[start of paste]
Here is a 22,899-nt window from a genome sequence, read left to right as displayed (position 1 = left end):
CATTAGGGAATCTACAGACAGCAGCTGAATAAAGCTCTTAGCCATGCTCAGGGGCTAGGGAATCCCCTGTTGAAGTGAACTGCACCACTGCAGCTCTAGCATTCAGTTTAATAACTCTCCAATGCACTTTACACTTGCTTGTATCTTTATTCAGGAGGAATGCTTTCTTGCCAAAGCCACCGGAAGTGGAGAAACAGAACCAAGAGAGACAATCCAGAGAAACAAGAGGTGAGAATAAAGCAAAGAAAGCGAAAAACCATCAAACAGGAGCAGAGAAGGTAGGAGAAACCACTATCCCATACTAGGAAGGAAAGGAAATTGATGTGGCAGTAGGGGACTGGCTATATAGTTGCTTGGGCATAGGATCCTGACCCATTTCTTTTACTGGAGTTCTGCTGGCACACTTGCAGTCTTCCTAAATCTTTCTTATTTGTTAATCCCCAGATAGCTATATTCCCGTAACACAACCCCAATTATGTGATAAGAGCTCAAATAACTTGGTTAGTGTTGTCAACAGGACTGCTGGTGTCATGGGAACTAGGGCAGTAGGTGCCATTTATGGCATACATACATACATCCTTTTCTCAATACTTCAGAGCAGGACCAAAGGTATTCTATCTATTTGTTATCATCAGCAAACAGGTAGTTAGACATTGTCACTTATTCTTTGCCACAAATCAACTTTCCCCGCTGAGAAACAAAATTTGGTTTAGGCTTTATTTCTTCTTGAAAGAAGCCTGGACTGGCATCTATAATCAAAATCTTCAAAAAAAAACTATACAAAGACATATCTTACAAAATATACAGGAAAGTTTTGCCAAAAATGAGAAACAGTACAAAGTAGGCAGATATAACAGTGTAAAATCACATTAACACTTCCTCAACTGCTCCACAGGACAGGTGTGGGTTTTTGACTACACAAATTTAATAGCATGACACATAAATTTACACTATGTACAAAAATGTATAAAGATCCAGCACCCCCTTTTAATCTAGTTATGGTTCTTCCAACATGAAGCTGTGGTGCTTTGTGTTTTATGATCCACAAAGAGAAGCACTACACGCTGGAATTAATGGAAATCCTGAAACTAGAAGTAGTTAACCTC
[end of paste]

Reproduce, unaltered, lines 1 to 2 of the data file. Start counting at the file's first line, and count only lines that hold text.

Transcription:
Here is a 22,899-nt window from a genome sequence, read left to right as displayed (position 1 = left end):
CATTAGGGAATCTACAGACAGCAGCTGAATAAAGCTCTTAGCCATGCTCAGGGGCTAGGGAATCCCCTGTTGAAGTGAACTGCACCACTGCAGCTCTAGCATTCAGTTTAATAACTCTCCAATGCACTTTACACTTGCTTGTATCTTTATTCAGGAGGAATGCTTTCTTGCCAAAGCCACCGGAAGTGGAGAAACAGAACCAAGAGAGACAATCCAGAGAAACAAGAGGTGAGAATAAAGCAAAGAAAGCGAAAAACCATCAAACAGGAGCAGAGAAGGTAGGAGAAACCACTATCCCATACTAGGAAGGAAAGGAAATTGATGTGGCAGTAGGGGACTGGCTATATAGTTGCTTGGGCATAGGATCCTGACCCATTTCTTTTACTGGAGTTCTGCTGGCACACTTGCAGTCTTCCTAAATCTTTCTTATTTGTTAATCCCCAGATAGCTATATTCCCGTAACACAACCCCAATTATGTGATAAGAGCTCAAATAACTTGGTTAGTGTTGTCAACAGGACTGCTGGTGTCATGGGAACTAGGGCAGTAGGTGCCATTTATGGCATACATACATACATCCTTTTCTCAATACTTCAGAGCAGGACCAAAGGTATTCTATCTATTTGTTATCATCAGCAAACAGGTAGTTAGACATTGTCACTTATTCTTTGCCACAAATCAACTTTCCCCGCTGAGAAACAAAATTTGGTTTAGGCTTTATTTCTTCTTGAAAGAAGCCTGGACTGGCATCTATAATCAAAATCTTCAAAAAAAAACTATACAAAGACATATCTTACAAAATATACAGGAAAGTTTTGCCAAAAATGAGAAACAGTACAAAGTAGGCAGATATAACAGTGTAAAATCACATTAACACTTCCTCAACTGCTCCACAGGACAGGTGTGGGTTTTTGACTACACAAATTTAATAGCATGACACATAAATTTACACTATGTACAAAAATGTATAAAGATCCAGCACCCCCTTTTAATCTAGTTATGGTTCTTCCAACATGAAGCTGTGGTGCTTTGTGTTTTATGATCCACAAAGAGAAGCACTACACGCTGGAATTAATGGAAATCCTGAAACTAGAAGTAGTTAACCTC